Definitions

monophony

monophony

[muh-nof-uh-nee]

Music consisting of a single unaccompanied melodic line. The concept often also includes melody that is accompanied by a drone or by drumming. Gregorian chant and Byzantine chant constitute the oldest written examples of monophonic repertory.

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In music, monophony is the simplest of textures, consisting of melody without accompanying harmony. This may be realized as just one note at a time, or with the same note duplicated at the octave (such as often when men and women sing together). If the entire melody is sung by two voices or a choir with an interval between the notes or in unison, it is also said to be in monophony. Music in which all the notes sung are in unison is called monophonic. Musical texture is determined in song and music by varying different components. Songs intersperse monophony, heterophony, polyphony, homophony, or monody elements throughout the melody to create atmosphere and style. Monophony may also have a complex rhythmic element, as when percussion accompanies a melody in some types of Chinese or Indian music.

According to Adris Butterfield (1997), monophony "is the dominant mode of the European vernacular genres as well as of Latin song [...] in polyphonic works, it remains a central compositional principle." Polyphony has two or more independent melodic voices. Monophony is one voice in music rather like a soliloquy.

Styles

Plainchant

Plainchant or plainsong with its single unaccompanied vocal melody is one of the principal examples of monophony. Sung by multiple voices in unison (i.e. the same pitch and rhythm), this music is still considered monophonic. Plainsong was the first and foremost musical style of Italy, Ireland, Spain, and France.

Monophony with instrumental doubling

DeLone et al. (1975, p.99) more loosely defines monophony as "passages, movements, or sections in which notes sound alone, despite instrumental doubling" even if "such passages may involve several instruments or voices."

Chant styles

Mozarabic chant, Byzantine Chant, Beneventan chant, Ambrosian chant, Gregorian chant and others were various forms of Medieval music which were all monophonic. Many of these monophonic chants were written as the first sheet music and preserved in hand written manuscripts and bound. Dodecachordon was published by the Swiss Renaissance composer Heinrich Glarean (also Glareanus) and included plainsong or Gregorian chant and monophony. . Guido d'Arezzo wrote the 'Micrologus', which identified musical symbols. Later, Petrus de Cruce was the founding father of the notational system. The Roman Catholic Church adopted the Gregorian chant as early as AD 70 and this unaccompanied sacred song is still used for worship.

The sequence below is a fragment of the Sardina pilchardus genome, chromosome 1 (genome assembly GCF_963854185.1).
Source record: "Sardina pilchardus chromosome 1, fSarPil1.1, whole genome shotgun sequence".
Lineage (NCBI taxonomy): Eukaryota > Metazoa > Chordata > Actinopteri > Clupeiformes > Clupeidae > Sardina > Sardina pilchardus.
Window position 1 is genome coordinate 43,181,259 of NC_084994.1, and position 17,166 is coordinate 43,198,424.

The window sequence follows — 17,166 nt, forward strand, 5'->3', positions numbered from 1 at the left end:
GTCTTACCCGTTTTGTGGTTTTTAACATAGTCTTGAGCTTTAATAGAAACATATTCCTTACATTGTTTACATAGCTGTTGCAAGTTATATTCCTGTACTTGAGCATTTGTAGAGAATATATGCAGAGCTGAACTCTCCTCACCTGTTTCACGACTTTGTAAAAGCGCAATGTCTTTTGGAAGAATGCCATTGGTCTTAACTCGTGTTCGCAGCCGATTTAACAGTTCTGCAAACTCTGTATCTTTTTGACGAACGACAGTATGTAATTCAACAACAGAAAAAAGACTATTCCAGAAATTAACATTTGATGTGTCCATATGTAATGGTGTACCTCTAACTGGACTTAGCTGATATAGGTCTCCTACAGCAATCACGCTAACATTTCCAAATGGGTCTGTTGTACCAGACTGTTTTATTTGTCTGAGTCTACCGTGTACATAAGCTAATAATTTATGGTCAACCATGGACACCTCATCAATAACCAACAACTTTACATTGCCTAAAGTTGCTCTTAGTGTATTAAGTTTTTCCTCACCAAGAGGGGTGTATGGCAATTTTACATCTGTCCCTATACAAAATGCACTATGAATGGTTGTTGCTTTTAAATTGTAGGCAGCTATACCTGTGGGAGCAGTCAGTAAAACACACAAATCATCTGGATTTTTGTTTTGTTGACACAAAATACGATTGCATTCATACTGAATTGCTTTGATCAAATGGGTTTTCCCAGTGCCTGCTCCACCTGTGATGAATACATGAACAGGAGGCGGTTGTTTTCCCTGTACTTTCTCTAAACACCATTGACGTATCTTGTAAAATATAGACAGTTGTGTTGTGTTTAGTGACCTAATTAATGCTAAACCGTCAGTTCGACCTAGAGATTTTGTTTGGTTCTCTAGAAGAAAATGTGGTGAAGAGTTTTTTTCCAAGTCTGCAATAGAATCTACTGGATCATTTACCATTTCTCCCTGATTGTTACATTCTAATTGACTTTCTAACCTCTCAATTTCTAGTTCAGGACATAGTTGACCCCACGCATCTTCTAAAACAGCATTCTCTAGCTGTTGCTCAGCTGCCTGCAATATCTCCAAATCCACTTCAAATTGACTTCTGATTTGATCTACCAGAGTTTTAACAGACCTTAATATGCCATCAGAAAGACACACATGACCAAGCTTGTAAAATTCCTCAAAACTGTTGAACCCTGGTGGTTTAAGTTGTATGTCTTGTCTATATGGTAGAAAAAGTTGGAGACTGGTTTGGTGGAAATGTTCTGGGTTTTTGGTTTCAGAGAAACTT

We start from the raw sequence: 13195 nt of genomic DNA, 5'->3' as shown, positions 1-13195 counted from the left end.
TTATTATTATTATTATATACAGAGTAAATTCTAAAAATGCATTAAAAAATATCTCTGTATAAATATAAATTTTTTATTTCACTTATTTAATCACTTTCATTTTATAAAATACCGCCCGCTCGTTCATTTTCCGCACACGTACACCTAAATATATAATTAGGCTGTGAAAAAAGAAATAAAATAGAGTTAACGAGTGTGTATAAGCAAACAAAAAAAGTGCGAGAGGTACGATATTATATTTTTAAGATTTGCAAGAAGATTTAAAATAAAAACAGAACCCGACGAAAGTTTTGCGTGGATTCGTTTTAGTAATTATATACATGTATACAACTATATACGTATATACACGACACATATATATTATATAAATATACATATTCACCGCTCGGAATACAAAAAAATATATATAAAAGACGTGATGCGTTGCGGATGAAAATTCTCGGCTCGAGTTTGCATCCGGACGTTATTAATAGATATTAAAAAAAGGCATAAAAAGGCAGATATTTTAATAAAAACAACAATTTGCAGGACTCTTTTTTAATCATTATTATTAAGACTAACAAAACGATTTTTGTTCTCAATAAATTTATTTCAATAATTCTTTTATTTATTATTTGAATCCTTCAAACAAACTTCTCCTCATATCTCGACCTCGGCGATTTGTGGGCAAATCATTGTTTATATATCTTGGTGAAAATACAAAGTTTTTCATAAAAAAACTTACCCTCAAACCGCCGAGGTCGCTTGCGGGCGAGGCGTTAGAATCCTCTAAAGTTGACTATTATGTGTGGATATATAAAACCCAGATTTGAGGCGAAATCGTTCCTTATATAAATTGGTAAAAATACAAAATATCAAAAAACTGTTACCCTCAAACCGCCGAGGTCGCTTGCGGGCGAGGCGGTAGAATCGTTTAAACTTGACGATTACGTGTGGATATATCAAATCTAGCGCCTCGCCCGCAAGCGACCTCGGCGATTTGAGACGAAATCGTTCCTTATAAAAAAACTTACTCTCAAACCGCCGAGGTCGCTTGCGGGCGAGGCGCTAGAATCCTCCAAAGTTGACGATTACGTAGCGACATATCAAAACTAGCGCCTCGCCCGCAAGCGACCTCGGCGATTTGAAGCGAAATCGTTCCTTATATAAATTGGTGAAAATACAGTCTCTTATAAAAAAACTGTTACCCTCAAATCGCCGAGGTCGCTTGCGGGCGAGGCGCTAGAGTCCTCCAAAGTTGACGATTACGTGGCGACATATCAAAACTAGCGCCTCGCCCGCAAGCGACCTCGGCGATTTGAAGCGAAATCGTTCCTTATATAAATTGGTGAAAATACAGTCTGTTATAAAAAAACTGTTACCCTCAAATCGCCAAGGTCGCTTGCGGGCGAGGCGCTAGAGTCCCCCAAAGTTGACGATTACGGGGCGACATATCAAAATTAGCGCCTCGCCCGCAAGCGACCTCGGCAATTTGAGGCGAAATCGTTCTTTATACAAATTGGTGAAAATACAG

Sacred monophony

Music of India

Indian classical music is an ancient form of music therapy where monophonic melodies called ragas are played to activate "chakras" (Chi energy wheels) to attain realization on the Kundalini yogic path. Drone instruments, are followed by the soloist, then accompanists and percussionists.

''For more information see also Music history of India.

Troubador song monophony

Most Troubador songs were monophonic. Aristocratic troubadours and trouvères played religious devotion in courtly performances for kings, queens, and countesses. Guillaume de Machaut, poet and composer in the 14th century produced many songs which can be seen as extensions of the Provençal Troubador tradition, such as his secular monophonic lais and virelais. Jehan de Lescurel (or Jehannot de l'Escurel), poet and composer northern French Trouvère) also wrote monophonic songs in the style of virelais, ballades, rondeaux and diz entés. Minnesänger were similar to the French style but in Middle High German.

Lutheran Church chorale

Monophony was the first type of texture in the Lutheran Church Hymn or chorale, which became polyphonic around 1524.

Geisslerlieder or Flagellant songs

Geisslerlieder, or Flagellant songs were monophonic Laude spirituale songs used in the 13th and 17th century by flagellants, and recorded in the medieval chronicle Chronicon Hugonis sacerdotis de Rutelinga (1349).

See also

Sources

Notations

  • Ardis Butterfield (1997). "Monophonic song: questions of category", Companion to Medieval & Renaissance Music. Oxford University Press. ISBN 0-19-816540-4.
  • Copland, Aaron. "What to Listen for in Music". Published by Signet Classic, an imprint of New American Library, a division of Penguin Group (USA) Inc., 375 Hudson Street, New York, NY, 10014. Library of Congress catalogue 98-53893.
  • DeLone et al. (Eds.) (1975). Aspects of Twentieth-Century Music. Englewood Cliffs, New Jersey: Prentice-Hall. ISBN 0-13-049346-5.

Footnotes

External links

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